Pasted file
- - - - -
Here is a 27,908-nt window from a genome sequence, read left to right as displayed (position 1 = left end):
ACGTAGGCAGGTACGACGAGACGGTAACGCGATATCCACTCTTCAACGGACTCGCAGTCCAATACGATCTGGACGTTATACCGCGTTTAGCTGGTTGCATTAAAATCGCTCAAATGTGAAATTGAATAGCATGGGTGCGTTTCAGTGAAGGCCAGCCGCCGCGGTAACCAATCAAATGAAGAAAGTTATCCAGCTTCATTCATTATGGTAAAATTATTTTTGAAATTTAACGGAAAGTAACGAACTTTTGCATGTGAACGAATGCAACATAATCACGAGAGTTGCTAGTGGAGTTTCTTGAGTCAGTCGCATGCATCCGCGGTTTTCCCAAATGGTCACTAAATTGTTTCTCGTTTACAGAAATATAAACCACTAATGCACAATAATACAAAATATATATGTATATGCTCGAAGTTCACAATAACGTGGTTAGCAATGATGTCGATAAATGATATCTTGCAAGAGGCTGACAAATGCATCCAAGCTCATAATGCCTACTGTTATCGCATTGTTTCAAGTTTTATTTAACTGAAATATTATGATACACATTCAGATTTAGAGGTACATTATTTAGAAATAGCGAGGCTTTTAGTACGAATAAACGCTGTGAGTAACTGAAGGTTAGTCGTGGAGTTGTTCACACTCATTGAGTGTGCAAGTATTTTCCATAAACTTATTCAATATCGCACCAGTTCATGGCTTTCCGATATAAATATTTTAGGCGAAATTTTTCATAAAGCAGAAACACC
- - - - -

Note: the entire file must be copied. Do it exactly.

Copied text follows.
Here is a 27,908-nt window from a genome sequence, read left to right as displayed (position 1 = left end):
ACGTAGGCAGGTACGACGAGACGGTAACGCGATATCCACTCTTCAACGGACTCGCAGTCCAATACGATCTGGACGTTATACCGCGTTTAGCTGGTTGCATTAAAATCGCTCAAATGTGAAATTGAATAGCATGGGTGCGTTTCAGTGAAGGCCAGCCGCCGCGGTAACCAATCAAATGAAGAAAGTTATCCAGCTTCATTCATTATGGTAAAATTATTTTTGAAATTTAACGGAAAGTAACGAACTTTTGCATGTGAACGAATGCAACATAATCACGAGAGTTGCTAGTGGAGTTTCTTGAGTCAGTCGCATGCATCCGCGGTTTTCCCAAATGGTCACTAAATTGTTTCTCGTTTACAGAAATATAAACCACTAATGCACAATAATACAAAATATATATGTATATGCTCGAAGTTCACAATAACGTGGTTAGCAATGATGTCGATAAATGATATCTTGCAAGAGGCTGACAAATGCATCCAAGCTCATAATGCCTACTGTTATCGCATTGTTTCAAGTTTTATTTAACTGAAATATTATGATACACATTCAGATTTAGAGGTACATTATTTAGAAATAGCGAGGCTTTTAGTACGAATAAACGCTGTGAGTAACTGAAGGTTAGTCGTGGAGTTGTTCACACTCATTGAGTGTGCAAGTATTTTCCATAAACTTATTCAATATCGCACCAGTTCATGGCTTTCCGATATAAATATTTTAGGCGAAATTTTTCATAAAGCAGAAACACC